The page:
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This area is reserved for TRIZ users to post news about their experiences with TRIZ. This may included new TRIZ-related inventions and patents, reviews of trainings / conferences, or anything else pertaining to TRIZ. To post here simply log in and click "Submit News" from the Users' Menu. The Altshuller Institute reserves the rights to censor any submitted materials.

TRIZ Home Page in Japan-10 FEB 2015


Updated: 10 February 2015

 

Dear TRIZ Colleagues,

Photo-UST-Nakagawa-130927From : Toru Nakagawa, Professor Emeritus, Osaka Gakuin University 

 

"TRIZ Home Page in Japan" has been updated today

   (dated Feb. 10, 2015) in English and in Japanese.

   http://www.osaka-gu.ac.jp/php/nakagawa/TRIZ/eTRIZ/

  

[1] "TRIZ marketing for the Ubiquitous concept

     So that anyone uses TRIZ anywhere anytime "

     Shigeru Kasuya, 10th Japan TRIZ Symposium 2014

[2] "Generalized structure of social revolutions"

     Tetsutarou Yasuhira, Journal JSIK (2010).

 

----------------------------------------------------

[1] TRIZ Paper:

   TRIZ marketing for the Ubiquitous concept    So that anyone uses TRIZ anywhere anytime Shigeru Kasuya (Proengineer-institute),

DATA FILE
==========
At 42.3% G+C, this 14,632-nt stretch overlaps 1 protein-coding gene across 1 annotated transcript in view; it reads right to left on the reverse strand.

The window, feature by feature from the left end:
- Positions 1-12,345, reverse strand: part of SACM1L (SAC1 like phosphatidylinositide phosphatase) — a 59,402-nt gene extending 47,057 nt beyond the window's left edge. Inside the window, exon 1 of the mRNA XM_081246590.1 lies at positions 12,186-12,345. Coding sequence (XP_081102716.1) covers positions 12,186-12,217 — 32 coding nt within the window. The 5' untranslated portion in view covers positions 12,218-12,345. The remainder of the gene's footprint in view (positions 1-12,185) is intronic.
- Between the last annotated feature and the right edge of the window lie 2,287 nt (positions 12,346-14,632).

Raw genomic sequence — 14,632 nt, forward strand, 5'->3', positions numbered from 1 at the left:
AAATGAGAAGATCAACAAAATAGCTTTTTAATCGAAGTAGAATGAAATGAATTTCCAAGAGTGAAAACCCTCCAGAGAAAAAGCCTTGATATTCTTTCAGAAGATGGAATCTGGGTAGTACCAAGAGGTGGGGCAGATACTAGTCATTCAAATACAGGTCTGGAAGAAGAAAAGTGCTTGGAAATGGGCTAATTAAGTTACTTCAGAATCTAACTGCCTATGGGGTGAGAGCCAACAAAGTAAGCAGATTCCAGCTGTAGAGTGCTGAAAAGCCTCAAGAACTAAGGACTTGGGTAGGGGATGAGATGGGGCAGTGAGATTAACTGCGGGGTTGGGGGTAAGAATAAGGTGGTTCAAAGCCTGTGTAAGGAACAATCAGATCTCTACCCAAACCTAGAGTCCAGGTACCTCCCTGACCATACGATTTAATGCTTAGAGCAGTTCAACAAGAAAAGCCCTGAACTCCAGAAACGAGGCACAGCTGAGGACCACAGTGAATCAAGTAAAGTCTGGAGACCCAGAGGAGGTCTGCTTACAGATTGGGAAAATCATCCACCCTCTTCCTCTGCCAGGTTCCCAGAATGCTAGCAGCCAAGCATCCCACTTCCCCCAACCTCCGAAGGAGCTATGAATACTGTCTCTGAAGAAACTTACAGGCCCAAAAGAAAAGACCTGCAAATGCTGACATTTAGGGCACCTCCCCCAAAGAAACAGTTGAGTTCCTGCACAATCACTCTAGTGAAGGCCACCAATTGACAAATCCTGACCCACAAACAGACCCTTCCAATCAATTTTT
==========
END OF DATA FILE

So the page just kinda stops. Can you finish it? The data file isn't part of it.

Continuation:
Presented at 10th TRIZ Symposium in Japan, Sept. 11-12, 2014, at Waseda University, Tokyo

   For responding to the TRIZ users' apparent/hidden needs,    the author tries to make the usage of TRIZ inexpensive,

   with the slogan of "Anyone can use TRIZ anywhere anytime." He presents 10 examples of such solutions. They are:

   Smart phone version of 40 Inventive principles; 40 Inventive principles adapted for the IT/software field; understanding various other methods in relation to TRIZ    

     (e.g., Checklist method by Osborne, NM method (by Masakazu Nakayama), Wai-gaya meeting at Honda, Goal deployment, QC story approach, etc.).

   For more detail, you may refer to the author's Web site (in Japanese) .

   In the Japanese page, the presentation slides and their full explanation are shown in parallel in HTML.

   In the English page, Extended Abstract and Presentation slides (in images) are posted in HTML, while the PDF file

   of the Presentation slides is accessible through a link to JTS Web site.

 

[2] Paper: Social revolutions:

   Generalized structure of social revolutions Tetsutarou Yasuhira (Advanced Institute of Science and Technology, Japan),

   Journal of Japan Society of Information and Knowledge, Vol. 20, No. 2., pp. 103-110 (2010); Reposted in "TRIZ Home Page in Japan", Feb. 10, 2015.

   I received this paper from the author last December and was rather puzzled at first.